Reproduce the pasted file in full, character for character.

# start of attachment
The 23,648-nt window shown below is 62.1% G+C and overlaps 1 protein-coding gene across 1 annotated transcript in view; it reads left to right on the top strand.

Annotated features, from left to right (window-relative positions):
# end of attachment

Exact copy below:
The 23,648-nt window shown below is 62.1% G+C and overlaps 1 protein-coding gene across 1 annotated transcript in view; it reads left to right on the top strand.

Annotated features, from left to right (window-relative positions):